Decemberists heat up 

A No. 1 record takes America's indie-folk heroes to the next level

Seriously, what can you say about a band that's named after a 19th-century Russian uprising, conducts historical re-enactments onstage, and is obsessed with arcane instruments that are virtually impossible to tune?

It's not the most obvious formula for pop success, especially when you combine it with bizarre career moves like releasing an 18½-minute single based on Irish mythology, or releasing a progged-out concept album (2009's The Hazards of Love) that thrilled some critics and repelled others.

But those kind of willful idiosyncrasies have placed the Decemberists among indie-folk's most popular practitioners. In January, the Portland band's sixth album, The King Is Dead, debuted at No. 1. And two weeks ago, the legendary Newport Folk Festival announced the Decemberists as its opening-night headliner.

Last week, we caught up with Decemberists co-founder Nate Query to talk about recording with R.E.M.'s Peter Buck, the specter of Chris Squire bass lines, and what might happen if Pete Seeger had an ax instead of a hammer.

Indy: So at what point in your life did you ever think, "Hey, I'm gonna be headlining the Newport Folk Festival someday"?

Nate Query: Well, you know, it's funny, because once the band got to the point where we were actually doing things that I dreamt about as a kid, I stopped thinking, "I want to do this" or "I want to do that." And then all of a sudden, we get an e-mail with proposed scheduling for the next few months, and I'm like, "Are you fucking kidding me? Really, we're gonna do that?" We did do Newport a couple of years ago, opening for Pete Seeger on the 50th anniversary, and that was epic. But I never thought we'd come back and actually headline it.

Indy: There's that Newport Festival legend, which is probably a myth, about Pete Seeger being so upset during Dylan's electric set that he threatened to take an ax to the sound system.

NQ: It's really hard to imagine people were that upset about it then. But you know, we have a song where we have the audience participate in a historical re-enactment. And so when we played Newport, we did a historical re-enactment of Dylan going electric. If Colin [Meloy] had known about that rumor, he might have made somebody be Pete Seeger with an ax.

Indy: Recent tracks like "Down by the Water" have a more pronounced R.E.M. feel, and I guess there are some obvious reasons for that. What was it like recording with Peter Buck, and how did that all come about?

NQ: Well, Colin was writing these songs that were R.E.M.-y before we decided to have Peter come in. And then he was sort of like: "Why don't we just have Peter play on it, like go all the way? Or maybe he could help us figure out how to make them sound less R.E.M.-y." And in some ways, it sort of made it easier to get away with the R.E.M.-sounding stuff because he was on it.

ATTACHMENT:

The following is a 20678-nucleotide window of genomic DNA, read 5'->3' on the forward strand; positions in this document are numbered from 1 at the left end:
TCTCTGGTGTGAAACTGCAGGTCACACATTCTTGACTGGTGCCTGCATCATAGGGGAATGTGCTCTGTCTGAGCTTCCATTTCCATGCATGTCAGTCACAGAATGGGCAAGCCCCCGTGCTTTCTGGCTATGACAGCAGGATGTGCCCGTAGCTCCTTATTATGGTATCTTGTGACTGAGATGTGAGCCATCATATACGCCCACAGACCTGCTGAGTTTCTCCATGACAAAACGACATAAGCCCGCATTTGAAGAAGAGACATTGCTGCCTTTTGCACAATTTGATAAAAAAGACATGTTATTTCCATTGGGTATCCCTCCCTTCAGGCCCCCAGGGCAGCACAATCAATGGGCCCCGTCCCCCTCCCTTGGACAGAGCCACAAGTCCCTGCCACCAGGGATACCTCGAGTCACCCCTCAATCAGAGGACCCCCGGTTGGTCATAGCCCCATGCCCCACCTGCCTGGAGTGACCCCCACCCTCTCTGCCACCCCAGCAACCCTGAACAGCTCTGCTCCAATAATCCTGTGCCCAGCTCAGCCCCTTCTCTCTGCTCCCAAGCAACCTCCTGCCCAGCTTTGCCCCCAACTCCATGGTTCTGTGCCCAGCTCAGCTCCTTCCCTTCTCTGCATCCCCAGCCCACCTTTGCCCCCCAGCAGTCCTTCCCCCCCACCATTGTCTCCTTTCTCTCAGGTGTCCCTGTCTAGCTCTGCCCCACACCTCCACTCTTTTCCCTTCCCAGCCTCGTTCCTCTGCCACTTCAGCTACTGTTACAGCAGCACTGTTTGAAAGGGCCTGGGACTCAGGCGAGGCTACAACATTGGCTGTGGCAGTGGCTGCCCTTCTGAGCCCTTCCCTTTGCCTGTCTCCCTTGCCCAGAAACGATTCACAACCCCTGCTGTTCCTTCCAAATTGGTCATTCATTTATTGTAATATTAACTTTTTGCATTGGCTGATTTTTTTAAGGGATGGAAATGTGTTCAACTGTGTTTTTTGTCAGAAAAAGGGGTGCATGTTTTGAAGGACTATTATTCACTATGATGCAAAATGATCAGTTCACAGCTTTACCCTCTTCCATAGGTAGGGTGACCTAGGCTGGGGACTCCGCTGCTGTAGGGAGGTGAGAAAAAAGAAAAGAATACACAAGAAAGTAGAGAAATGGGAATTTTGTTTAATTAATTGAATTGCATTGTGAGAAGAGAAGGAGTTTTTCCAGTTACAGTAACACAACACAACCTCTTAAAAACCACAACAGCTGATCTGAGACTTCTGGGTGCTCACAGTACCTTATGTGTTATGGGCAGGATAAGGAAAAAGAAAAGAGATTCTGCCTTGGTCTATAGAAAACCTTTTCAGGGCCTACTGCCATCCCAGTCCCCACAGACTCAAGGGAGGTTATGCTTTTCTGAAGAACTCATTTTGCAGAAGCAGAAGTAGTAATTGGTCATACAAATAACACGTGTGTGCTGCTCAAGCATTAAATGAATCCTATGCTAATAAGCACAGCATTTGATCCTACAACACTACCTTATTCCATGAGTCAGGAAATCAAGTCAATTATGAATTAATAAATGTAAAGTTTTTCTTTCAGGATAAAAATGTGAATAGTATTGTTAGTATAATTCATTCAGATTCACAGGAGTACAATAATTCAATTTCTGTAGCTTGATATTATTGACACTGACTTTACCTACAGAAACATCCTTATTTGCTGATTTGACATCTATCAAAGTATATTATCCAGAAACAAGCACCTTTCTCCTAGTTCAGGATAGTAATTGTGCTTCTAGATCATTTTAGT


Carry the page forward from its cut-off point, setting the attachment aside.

Indy: So you could just blame him.

NQ: Yeah, but the funny thing is, the first time we got together, Colin was sort of apologizing to Peter for ripping him off a little bit. And Peter was like, "Ah, whatever, I stole it from Roger McGuinn." So everybody steals it from somewhere. That made us a little less self-conscious about it.

Indy: When Hazards of Love came out, the term prog-rock came up in a fair amount of reviews, probably because of that opening keyboard track and the fact that the songs are tied together thematically. I even saw it compared to Yes' Tales from the Topographic Ocean ...

NQ: Wow. [Laughs.]

Indy: Do you see a connection between your music and the music of that era?

NQ: Yeah, and that connection is basically [fellow Decemberist] Jenny Conlee, who loves Yes and Jethro Tull ...

Indy: C'mon, why not just admit that you grew up practicing Chris Squire bass lines on a Rickenbacker?

NQ: Well, you know, it is funny, because there was a point during Hazards of Love where I was kind of going for that Chris Squire bass tone, which is kind of horrible, but it fit, you know? I had a hollow-body I was trying out, putting it through a guitar amp, and I ended up just bailing and doing my usual thing. But, you know, I think those influences are there.

Indy: I understand the Decemberists are releasing a live EP specifically for Record Store Day, which happens to be the same day you're playing here. How important do you think indie retailers are in the age of Amazon and free downloads?

NQ: The thing about independent retail is that's where you discover music. They're run by people that love music, that want you to love music. And it's great that you can get anything on iTunes, but who wants just anything? People need to find out what to listen to, and that's where independent retailers are so valuable.

Indy: So what would it take to get you down to an indie record store here for a daytime gig?

NQ: Well, I don't think that's going to happen because, if it was, we'd probably already have planned it. But I'm probably gonna go down there and buy some records!



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